PS I am mostly in agreement with mmaccartney that "I don't trust restaurants at all. None."...But...I guess I am still hoping that more big businesses will be smart enough to try to include other less taken care of populations!

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That was a great response to IHOP. Total BS their response was.

Oh, and the blurb about there being pancake batter in the omlettes is definitely a new addition. Didn't use to be there.

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Nobody's eating gluten free at IHOP. Okay, I did once or twice very late at night when we needed coffee, after the county fair, and just got fried eggs and was okay, but I'm not super sensitive.

For sweets, it's better to either make a pilgrimage to a gluten free bakery, or start making gluten free pancakes at home, and you can then pile them up with whatever safe toppings you desire. I guarantee you can make a better pancake than you can get commercially, anyway, with just a little practice. Those poor people on wheat never get the almond pancakes or the buckwheat ones. We do this a lot on weekends here. I have a dedicated blender for grinding almonds, which is super easy and fast, and I recently started grinding gluten free toasted buckwheat. It doesn't take much for a serving.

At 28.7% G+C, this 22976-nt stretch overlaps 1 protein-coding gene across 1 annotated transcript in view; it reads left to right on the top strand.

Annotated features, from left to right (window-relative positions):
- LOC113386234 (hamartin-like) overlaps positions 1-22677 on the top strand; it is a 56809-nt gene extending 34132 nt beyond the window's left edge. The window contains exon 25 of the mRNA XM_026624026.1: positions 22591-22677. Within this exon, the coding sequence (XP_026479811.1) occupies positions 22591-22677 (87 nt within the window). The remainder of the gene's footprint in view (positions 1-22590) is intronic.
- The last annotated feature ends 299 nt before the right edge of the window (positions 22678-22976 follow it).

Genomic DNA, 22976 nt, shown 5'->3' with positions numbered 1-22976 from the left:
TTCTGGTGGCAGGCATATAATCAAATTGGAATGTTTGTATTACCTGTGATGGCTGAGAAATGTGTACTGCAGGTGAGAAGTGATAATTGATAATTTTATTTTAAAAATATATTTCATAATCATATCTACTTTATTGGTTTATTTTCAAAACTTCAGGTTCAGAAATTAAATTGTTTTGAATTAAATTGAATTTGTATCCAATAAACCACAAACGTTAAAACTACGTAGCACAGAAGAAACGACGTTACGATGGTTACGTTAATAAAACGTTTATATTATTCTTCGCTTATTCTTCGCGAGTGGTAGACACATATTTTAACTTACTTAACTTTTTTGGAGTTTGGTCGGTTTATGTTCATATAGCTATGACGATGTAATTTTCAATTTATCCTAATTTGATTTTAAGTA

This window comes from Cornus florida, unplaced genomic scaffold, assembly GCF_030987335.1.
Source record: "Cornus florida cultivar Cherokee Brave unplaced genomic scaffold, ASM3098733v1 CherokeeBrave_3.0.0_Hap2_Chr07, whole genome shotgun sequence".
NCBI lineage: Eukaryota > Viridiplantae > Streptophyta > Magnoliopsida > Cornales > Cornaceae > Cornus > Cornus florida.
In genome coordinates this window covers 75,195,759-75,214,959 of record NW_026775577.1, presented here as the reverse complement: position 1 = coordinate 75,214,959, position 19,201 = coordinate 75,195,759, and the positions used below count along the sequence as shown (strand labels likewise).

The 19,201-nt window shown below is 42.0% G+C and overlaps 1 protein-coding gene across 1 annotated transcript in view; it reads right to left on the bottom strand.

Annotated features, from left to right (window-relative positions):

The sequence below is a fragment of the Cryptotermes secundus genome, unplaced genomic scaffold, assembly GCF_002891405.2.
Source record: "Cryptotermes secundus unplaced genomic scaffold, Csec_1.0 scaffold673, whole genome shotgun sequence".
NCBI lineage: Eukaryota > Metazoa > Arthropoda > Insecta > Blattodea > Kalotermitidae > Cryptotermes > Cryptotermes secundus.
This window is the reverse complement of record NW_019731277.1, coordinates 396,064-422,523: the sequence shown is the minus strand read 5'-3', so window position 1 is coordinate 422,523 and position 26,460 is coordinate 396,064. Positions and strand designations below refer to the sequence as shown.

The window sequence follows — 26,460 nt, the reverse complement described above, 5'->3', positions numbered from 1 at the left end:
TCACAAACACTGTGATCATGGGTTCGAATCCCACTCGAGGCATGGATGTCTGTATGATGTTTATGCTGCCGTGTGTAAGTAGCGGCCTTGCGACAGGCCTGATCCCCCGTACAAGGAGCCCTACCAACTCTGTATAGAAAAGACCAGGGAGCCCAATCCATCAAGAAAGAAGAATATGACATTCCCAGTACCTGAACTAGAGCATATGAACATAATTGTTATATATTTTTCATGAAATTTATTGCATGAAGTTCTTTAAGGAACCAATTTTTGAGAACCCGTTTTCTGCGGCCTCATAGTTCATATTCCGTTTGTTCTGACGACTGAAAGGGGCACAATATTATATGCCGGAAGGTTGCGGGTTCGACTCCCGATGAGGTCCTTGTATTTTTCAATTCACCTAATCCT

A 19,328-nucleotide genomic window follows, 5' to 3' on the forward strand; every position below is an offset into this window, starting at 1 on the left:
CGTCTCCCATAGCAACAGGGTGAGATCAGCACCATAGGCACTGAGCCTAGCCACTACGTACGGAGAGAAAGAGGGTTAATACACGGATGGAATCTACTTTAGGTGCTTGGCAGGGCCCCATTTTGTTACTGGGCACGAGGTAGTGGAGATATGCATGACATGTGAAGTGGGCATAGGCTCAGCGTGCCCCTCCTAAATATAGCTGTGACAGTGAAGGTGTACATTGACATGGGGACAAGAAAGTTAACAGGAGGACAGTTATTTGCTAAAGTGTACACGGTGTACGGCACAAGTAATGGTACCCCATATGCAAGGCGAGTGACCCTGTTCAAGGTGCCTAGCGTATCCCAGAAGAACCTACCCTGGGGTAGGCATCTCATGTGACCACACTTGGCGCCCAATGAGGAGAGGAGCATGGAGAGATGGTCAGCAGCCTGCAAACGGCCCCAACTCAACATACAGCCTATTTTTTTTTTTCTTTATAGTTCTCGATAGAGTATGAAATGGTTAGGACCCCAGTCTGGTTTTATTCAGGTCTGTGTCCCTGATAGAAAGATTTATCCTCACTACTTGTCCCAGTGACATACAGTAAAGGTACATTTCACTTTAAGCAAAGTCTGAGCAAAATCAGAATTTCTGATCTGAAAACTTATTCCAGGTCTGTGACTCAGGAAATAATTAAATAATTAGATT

Instead of corn syrup with food coloring and artificial flavors we use real maple syrup and fresh fruit. You can warm this in the microwave in a bowl, if you want the syrup to take on the color of the fruit. Optional toppings include cool whip or cream cheese or sweetened yogurt, chocolate chips, etc. You can also make a dessert pancake and put ice cream on it, if you have a dairy problem, you can make them dairy free and use Coconut Bliss frozen ice cream.

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I ate at I-HOP last month and had a great experience!

I did notice on the menu that the the omelets contain pancake batter to make them fluffy, so I pulled the waitress aside explained to her that I have a "wheat allergy" and asked if my eggs could be made separate and without any batter. She spoke to the manager, who spoke to the cooks, and I received a lovely bacon and cheese omelet with fruit on the side. The waitress was very understanding and said her son has the same problem(wheat allergy?), so I trusted that she was taking of care of things behind the scenes for me.

When they brought out my plate, they brought it separate and assured me that it had been double checked and did not contain any wheat :) Yay for IHOP! OR at least the one I went to!

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    From late 1989 on through 1990, I experienced strange episodes of profound sadness, usually of one to two hours duration, that became increasingly disruptive to my ability to handle a job and child-care duties. Initially, these episodes seemed to come from nowhere. Later on, I found that playing certain pieces of music of which I was fond, would send me into such intense sobbing that I would be forced to pull over if this occurred while driving.